i-ItalyNY - 5thBirthday Special Issue. The Best of i-Itay - page 20

20 |
i-Italy Magazine
| Special Issue | Winter 2017-2018
An image of Alessandro Piol’s face
behind Intel’s first microprocessor, the
4004, designed by Federico Faggin in
1971. It was, Faggin said, “a work of art.”
Letizia Airos
Alessandro Piol’s table/desk is inviting. Be-
hind him, windows with views of skyscrap-
ers jutting into theManhattan skyline. Piol greets
me, as does a colleague seated next to his desk,
intently working on a MacBook Air. The atmo-
sphere suddenly turns extremely pleasant. While
sipping a coffee I converse with the cofounder
and partner of Vedanta Capital and AlphaPrime
Ventures, dubbed “the smart money behind
smart software,” a major player in the scene of
East Coast startups.
Technology is in his DNA. His father, Elserino
Piol, was known as the “Italian hi-tech guru” and
the founder of venture capitalism in Italy. Some
suggest that in the U.S. “Piol would be a cross be-
tween Warren Buffett and Steve Jobs.” The stra-
tegic mastermind at Olivetti for forty years, Piol
Sr. attended Harvard and maintained a lifelong
connection with the U.S. He used to come here
frequently, for example when Olivetti was looking
for young companies to invest in, consequently be-
coming one of the first corporate venture capital
groups in theworld.Having leftOlivetti in the ‘90s,
Piol Sr. continued to work in venture capitalism
as an advisor for 4C Ventures and later became
Chairman andPartner of PinoVenture. Again, the
whole time he kept up relations with the US.
Technology, venture capitalism, America:
those are the three passions Alessandro inherited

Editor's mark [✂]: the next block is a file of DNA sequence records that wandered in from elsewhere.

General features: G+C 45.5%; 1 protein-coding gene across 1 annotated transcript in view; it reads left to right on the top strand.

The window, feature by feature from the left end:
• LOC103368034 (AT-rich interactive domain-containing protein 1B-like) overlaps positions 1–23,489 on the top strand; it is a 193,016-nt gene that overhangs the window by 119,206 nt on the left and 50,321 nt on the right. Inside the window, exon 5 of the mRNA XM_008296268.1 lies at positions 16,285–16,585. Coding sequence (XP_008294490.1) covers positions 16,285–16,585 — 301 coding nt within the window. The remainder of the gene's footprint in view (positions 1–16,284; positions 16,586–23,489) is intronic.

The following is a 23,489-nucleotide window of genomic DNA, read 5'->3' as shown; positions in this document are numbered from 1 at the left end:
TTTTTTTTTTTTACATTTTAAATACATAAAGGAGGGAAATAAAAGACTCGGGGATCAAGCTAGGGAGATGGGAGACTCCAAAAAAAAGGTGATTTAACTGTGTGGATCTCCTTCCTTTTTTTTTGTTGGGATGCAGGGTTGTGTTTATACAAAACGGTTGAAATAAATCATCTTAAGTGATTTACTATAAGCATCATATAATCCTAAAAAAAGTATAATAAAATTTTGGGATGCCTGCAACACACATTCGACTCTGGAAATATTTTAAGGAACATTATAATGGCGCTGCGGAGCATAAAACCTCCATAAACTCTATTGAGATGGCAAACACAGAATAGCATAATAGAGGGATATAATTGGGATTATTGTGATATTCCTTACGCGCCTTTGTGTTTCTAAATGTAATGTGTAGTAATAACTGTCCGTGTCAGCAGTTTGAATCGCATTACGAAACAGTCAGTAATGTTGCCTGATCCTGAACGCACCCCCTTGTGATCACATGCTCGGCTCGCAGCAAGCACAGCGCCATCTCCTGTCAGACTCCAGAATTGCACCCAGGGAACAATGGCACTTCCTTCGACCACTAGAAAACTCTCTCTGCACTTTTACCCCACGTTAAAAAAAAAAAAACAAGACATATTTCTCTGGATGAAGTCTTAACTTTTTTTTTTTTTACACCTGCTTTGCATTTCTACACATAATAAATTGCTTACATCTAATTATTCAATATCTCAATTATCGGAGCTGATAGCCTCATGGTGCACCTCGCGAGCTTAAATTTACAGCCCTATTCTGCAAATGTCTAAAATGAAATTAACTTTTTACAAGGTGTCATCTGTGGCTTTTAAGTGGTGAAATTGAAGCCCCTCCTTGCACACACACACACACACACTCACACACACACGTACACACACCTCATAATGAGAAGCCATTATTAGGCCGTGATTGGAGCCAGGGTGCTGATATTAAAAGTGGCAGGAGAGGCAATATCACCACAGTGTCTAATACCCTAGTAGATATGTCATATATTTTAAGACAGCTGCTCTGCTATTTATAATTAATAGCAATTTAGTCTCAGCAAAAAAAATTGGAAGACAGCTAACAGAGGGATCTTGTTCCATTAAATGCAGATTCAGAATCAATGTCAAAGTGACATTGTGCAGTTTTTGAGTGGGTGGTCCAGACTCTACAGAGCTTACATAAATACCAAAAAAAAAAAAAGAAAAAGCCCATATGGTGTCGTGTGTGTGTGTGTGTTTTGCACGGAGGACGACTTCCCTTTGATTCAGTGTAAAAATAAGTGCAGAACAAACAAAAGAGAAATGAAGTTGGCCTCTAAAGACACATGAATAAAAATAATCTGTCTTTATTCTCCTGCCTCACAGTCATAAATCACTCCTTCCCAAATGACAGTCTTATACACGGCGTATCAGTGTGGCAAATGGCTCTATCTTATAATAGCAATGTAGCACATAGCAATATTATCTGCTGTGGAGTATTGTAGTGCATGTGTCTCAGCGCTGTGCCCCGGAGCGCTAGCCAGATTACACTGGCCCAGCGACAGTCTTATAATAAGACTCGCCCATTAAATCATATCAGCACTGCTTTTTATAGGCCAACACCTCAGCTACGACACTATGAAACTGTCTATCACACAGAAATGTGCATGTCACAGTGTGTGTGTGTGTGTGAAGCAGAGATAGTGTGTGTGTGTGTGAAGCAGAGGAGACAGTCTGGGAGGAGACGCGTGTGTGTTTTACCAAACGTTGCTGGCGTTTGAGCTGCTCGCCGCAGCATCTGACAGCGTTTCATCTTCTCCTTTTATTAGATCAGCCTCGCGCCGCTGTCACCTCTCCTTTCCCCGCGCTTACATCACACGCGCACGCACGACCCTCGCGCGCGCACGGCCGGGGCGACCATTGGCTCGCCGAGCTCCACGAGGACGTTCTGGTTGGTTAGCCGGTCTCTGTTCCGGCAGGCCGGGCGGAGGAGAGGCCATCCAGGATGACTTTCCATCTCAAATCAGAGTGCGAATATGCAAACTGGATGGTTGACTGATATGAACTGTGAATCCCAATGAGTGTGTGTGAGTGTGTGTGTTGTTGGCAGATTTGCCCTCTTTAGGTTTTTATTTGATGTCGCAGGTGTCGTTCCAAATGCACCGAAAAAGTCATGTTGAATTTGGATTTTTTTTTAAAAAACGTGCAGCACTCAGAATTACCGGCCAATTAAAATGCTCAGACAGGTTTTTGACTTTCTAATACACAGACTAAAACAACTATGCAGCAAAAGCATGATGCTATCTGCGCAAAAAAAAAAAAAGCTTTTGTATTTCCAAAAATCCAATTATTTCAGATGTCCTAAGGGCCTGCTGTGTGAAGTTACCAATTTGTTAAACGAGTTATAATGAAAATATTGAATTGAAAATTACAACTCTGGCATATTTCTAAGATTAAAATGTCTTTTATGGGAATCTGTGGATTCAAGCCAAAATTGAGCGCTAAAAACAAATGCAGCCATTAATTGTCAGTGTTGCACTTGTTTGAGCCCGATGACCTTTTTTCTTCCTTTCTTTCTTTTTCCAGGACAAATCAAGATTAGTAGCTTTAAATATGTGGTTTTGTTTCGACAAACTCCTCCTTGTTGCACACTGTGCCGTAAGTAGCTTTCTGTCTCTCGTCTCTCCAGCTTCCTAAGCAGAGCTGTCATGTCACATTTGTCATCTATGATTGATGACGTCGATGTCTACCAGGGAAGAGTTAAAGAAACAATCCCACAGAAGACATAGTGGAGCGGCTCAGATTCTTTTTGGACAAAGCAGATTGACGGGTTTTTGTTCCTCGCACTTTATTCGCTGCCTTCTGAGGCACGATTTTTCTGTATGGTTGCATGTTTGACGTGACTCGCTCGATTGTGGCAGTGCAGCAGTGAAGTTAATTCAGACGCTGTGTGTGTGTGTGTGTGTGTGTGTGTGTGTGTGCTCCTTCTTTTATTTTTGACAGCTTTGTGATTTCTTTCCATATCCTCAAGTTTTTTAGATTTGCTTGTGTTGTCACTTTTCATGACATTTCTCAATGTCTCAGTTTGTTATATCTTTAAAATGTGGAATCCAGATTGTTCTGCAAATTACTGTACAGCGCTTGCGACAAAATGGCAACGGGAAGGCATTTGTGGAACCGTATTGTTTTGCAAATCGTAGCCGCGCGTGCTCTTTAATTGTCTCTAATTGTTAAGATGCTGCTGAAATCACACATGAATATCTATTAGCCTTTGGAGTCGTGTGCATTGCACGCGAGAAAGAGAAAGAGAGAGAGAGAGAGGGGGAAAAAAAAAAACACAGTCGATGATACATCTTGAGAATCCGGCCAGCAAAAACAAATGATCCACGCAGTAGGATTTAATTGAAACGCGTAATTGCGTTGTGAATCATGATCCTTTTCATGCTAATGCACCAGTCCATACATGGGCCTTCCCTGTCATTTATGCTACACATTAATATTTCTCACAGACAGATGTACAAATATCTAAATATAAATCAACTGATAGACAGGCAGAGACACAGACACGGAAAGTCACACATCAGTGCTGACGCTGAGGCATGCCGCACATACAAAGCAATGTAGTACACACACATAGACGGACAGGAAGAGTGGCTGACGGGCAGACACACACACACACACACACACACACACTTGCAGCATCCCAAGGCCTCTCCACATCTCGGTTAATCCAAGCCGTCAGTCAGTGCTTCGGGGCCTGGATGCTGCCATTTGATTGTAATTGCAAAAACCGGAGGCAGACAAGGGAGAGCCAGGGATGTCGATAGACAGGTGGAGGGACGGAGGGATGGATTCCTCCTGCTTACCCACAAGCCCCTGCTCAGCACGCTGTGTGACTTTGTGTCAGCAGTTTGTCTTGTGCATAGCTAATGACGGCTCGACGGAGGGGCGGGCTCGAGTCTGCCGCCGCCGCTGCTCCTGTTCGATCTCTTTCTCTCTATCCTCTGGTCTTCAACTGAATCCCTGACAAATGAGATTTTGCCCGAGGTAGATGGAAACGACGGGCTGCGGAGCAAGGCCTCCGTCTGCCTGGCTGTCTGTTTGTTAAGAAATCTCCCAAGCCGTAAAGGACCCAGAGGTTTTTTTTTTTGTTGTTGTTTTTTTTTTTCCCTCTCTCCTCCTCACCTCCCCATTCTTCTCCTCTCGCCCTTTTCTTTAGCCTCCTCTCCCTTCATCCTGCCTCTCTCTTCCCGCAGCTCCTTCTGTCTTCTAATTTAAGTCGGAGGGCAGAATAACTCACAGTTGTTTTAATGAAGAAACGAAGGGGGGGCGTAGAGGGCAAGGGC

from his father, which are ostensibly one thing,
given that investing risk capital in tech is a typi-
cally American phenomenon.
“I have lived in a world that revolves around
business and technology since I was little,” he tells
me. “Back then, Olivetti was transforming from
electro-mechanics to information technology. At
home we talked about major changes and about
technology.” Those discussions would have a de-
cisive influence on him, so that, after he finished
high school in the United States, his choice of
what to pursue in college came almost naturally:
“I liked math, physics and electronics. I immedi-
ately chose to enroll in computer engineering at
Columbia University.”
When we sat down with Alessandro
Piol, the Italian venture capitalist
based in New York who has 30 years
of experience in the field of
technology, he opened up about how
his father—in Italy, a pioneer in the
sector—taught him to love his work.
He also explained how he chooses
projects to finance and why New York
presents even greater prospects than
Silicon Valley. And he concluded with
a little “message in a bottle” for
young Italians looking to come to the
City to develop an idea.
Forget Silicon Valley, Come toNewYork!
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